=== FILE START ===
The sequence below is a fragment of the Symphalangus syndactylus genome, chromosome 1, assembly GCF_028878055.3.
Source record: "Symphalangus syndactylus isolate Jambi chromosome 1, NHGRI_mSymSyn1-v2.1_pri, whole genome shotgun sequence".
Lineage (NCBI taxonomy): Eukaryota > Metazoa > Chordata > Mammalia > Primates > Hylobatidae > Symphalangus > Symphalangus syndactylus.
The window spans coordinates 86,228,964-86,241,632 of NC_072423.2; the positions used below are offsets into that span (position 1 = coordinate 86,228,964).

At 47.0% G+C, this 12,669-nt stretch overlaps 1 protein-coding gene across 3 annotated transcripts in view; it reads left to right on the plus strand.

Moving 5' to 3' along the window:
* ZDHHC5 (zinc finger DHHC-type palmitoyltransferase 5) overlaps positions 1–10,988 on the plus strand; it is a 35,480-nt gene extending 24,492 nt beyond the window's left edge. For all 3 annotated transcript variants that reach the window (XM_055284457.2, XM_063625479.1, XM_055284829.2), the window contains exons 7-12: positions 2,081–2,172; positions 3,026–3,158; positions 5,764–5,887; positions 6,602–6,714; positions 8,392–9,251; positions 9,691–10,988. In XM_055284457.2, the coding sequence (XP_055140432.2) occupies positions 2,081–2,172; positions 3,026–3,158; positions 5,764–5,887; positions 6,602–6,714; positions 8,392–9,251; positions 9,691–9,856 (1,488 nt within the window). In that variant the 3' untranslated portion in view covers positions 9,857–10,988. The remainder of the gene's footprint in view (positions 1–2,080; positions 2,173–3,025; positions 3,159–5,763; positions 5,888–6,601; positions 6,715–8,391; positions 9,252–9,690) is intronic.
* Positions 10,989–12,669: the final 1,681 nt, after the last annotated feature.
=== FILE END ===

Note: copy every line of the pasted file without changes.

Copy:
The sequence below is a fragment of the Symphalangus syndactylus genome, chromosome 1, assembly GCF_028878055.3.
Source record: "Symphalangus syndactylus isolate Jambi chromosome 1, NHGRI_mSymSyn1-v2.1_pri, whole genome shotgun sequence".
Lineage (NCBI taxonomy): Eukaryota > Metazoa > Chordata > Mammalia > Primates > Hylobatidae > Symphalangus > Symphalangus syndactylus.
The window spans coordinates 86,228,964-86,241,632 of NC_072423.2; the positions used below are offsets into that span (position 1 = coordinate 86,228,964).

At 47.0% G+C, this 12,669-nt stretch overlaps 1 protein-coding gene across 3 annotated transcripts in view; it reads left to right on the plus strand.

Moving 5' to 3' along the window:
* ZDHHC5 (zinc finger DHHC-type palmitoyltransferase 5) overlaps positions 1–10,988 on the plus strand; it is a 35,480-nt gene extending 24,492 nt beyond the window's left edge. For all 3 annotated transcript variants that reach the window (XM_055284457.2, XM_063625479.1, XM_055284829.2), the window contains exons 7-12: positions 2,081–2,172; positions 3,026–3,158; positions 5,764–5,887; positions 6,602–6,714; positions 8,392–9,251; positions 9,691–10,988. In XM_055284457.2, the coding sequence (XP_055140432.2) occupies positions 2,081–2,172; positions 3,026–3,158; positions 5,764–5,887; positions 6,602–6,714; positions 8,392–9,251; positions 9,691–9,856 (1,488 nt within the window). In that variant the 3' untranslated portion in view covers positions 9,857–10,988. The remainder of the gene's footprint in view (positions 1–2,080; positions 2,173–3,025; positions 3,159–5,763; positions 5,888–6,601; positions 6,715–8,391; positions 9,252–9,690) is intronic.
* Positions 10,989–12,669: the final 1,681 nt, after the last annotated feature.